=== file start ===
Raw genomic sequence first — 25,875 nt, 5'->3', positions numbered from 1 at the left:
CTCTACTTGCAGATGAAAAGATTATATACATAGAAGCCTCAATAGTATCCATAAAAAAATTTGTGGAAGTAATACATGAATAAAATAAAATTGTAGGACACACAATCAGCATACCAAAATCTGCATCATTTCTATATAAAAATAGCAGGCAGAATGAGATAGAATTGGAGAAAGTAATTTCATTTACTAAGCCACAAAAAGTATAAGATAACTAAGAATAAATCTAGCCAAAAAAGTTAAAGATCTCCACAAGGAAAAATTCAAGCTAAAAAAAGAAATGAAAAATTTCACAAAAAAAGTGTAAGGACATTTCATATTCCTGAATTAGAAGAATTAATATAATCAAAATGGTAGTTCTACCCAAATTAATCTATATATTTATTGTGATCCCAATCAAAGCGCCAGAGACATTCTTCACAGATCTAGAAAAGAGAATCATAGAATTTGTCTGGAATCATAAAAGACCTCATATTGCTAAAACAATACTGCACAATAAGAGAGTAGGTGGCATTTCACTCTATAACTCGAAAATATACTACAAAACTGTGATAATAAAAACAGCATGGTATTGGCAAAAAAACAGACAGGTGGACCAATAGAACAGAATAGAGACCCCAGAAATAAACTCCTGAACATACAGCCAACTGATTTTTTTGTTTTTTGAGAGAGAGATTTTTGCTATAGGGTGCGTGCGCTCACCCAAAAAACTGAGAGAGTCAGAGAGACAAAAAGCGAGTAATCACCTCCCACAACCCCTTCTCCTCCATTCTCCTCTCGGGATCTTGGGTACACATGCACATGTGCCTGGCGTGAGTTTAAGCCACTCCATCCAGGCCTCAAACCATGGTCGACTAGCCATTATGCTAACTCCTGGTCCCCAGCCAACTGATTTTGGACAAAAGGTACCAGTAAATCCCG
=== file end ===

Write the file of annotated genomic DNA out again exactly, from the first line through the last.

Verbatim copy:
Raw genomic sequence first — 25,875 nt, 5'->3', positions numbered from 1 at the left:
CTCTACTTGCAGATGAAAAGATTATATACATAGAAGCCTCAATAGTATCCATAAAAAAATTTGTGGAAGTAATACATGAATAAAATAAAATTGTAGGACACACAATCAGCATACCAAAATCTGCATCATTTCTATATAAAAATAGCAGGCAGAATGAGATAGAATTGGAGAAAGTAATTTCATTTACTAAGCCACAAAAAGTATAAGATAACTAAGAATAAATCTAGCCAAAAAAGTTAAAGATCTCCACAAGGAAAAATTCAAGCTAAAAAAAGAAATGAAAAATTTCACAAAAAAAGTGTAAGGACATTTCATATTCCTGAATTAGAAGAATTAATATAATCAAAATGGTAGTTCTACCCAAATTAATCTATATATTTATTGTGATCCCAATCAAAGCGCCAGAGACATTCTTCACAGATCTAGAAAAGAGAATCATAGAATTTGTCTGGAATCATAAAAGACCTCATATTGCTAAAACAATACTGCACAATAAGAGAGTAGGTGGCATTTCACTCTATAACTCGAAAATATACTACAAAACTGTGATAATAAAAACAGCATGGTATTGGCAAAAAAACAGACAGGTGGACCAATAGAACAGAATAGAGACCCCAGAAATAAACTCCTGAACATACAGCCAACTGATTTTTTTGTTTTTTGAGAGAGAGATTTTTGCTATAGGGTGCGTGCGCTCACCCAAAAAACTGAGAGAGTCAGAGAGACAAAAAGCGAGTAATCACCTCCCACAACCCCTTCTCCTCCATTCTCCTCTCGGGATCTTGGGTACACATGCACATGTGCCTGGCGTGAGTTTAAGCCACTCCATCCAGGCCTCAAACCATGGTCGACTAGCCATTATGCTAACTCCTGGTCCCCAGCCAACTGATTTTGGACAAAAGGTACCAGTAAATCCCG